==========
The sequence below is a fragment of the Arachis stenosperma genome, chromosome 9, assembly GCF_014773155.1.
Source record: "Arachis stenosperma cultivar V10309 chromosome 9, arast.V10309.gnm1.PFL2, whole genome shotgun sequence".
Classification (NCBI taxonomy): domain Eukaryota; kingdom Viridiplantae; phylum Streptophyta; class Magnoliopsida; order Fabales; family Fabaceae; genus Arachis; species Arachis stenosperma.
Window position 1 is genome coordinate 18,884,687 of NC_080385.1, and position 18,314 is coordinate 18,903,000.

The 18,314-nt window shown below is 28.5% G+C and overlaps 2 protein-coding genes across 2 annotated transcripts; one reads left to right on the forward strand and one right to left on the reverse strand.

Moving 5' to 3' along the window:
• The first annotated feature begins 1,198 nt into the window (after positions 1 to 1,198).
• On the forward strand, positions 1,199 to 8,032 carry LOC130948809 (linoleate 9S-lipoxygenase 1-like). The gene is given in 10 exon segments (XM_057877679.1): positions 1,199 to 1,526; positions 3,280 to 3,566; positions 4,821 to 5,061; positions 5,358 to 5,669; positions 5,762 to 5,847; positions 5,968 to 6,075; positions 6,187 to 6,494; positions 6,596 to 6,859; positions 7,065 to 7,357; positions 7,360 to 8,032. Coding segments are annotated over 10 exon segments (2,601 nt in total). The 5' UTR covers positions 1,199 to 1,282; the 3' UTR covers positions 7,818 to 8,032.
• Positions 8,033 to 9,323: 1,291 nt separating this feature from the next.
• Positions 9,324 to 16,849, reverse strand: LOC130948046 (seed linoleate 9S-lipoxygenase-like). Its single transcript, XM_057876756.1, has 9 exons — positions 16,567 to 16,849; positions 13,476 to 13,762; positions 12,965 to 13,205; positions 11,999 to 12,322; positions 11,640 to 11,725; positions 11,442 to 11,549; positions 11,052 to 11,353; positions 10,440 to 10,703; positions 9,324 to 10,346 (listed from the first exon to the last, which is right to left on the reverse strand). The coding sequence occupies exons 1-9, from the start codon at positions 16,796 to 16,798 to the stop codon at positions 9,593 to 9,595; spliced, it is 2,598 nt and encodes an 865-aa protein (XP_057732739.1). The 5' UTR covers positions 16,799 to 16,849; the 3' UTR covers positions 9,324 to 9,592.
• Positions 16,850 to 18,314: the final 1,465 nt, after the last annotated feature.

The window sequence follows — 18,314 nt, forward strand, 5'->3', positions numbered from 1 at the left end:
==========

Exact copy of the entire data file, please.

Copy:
The sequence below is a fragment of the Arachis stenosperma genome, chromosome 9, assembly GCF_014773155.1.
Source record: "Arachis stenosperma cultivar V10309 chromosome 9, arast.V10309.gnm1.PFL2, whole genome shotgun sequence".
Classification (NCBI taxonomy): domain Eukaryota; kingdom Viridiplantae; phylum Streptophyta; class Magnoliopsida; order Fabales; family Fabaceae; genus Arachis; species Arachis stenosperma.
Window position 1 is genome coordinate 18,884,687 of NC_080385.1, and position 18,314 is coordinate 18,903,000.

The 18,314-nt window shown below is 28.5% G+C and overlaps 2 protein-coding genes across 2 annotated transcripts; one reads left to right on the forward strand and one right to left on the reverse strand.

Moving 5' to 3' along the window:
• The first annotated feature begins 1,198 nt into the window (after positions 1 to 1,198).
• On the forward strand, positions 1,199 to 8,032 carry LOC130948809 (linoleate 9S-lipoxygenase 1-like). The gene is given in 10 exon segments (XM_057877679.1): positions 1,199 to 1,526; positions 3,280 to 3,566; positions 4,821 to 5,061; positions 5,358 to 5,669; positions 5,762 to 5,847; positions 5,968 to 6,075; positions 6,187 to 6,494; positions 6,596 to 6,859; positions 7,065 to 7,357; positions 7,360 to 8,032. Coding segments are annotated over 10 exon segments (2,601 nt in total). The 5' UTR covers positions 1,199 to 1,282; the 3' UTR covers positions 7,818 to 8,032.
• Positions 8,033 to 9,323: 1,291 nt separating this feature from the next.
• Positions 9,324 to 16,849, reverse strand: LOC130948046 (seed linoleate 9S-lipoxygenase-like). Its single transcript, XM_057876756.1, has 9 exons — positions 16,567 to 16,849; positions 13,476 to 13,762; positions 12,965 to 13,205; positions 11,999 to 12,322; positions 11,640 to 11,725; positions 11,442 to 11,549; positions 11,052 to 11,353; positions 10,440 to 10,703; positions 9,324 to 10,346 (listed from the first exon to the last, which is right to left on the reverse strand). The coding sequence occupies exons 1-9, from the start codon at positions 16,796 to 16,798 to the stop codon at positions 9,593 to 9,595; spliced, it is 2,598 nt and encodes an 865-aa protein (XP_057732739.1). The 5' UTR covers positions 16,799 to 16,849; the 3' UTR covers positions 9,324 to 9,592.
• Positions 16,850 to 18,314: the final 1,465 nt, after the last annotated feature.

The window sequence follows — 18,314 nt, forward strand, 5'->3', positions numbered from 1 at the left end: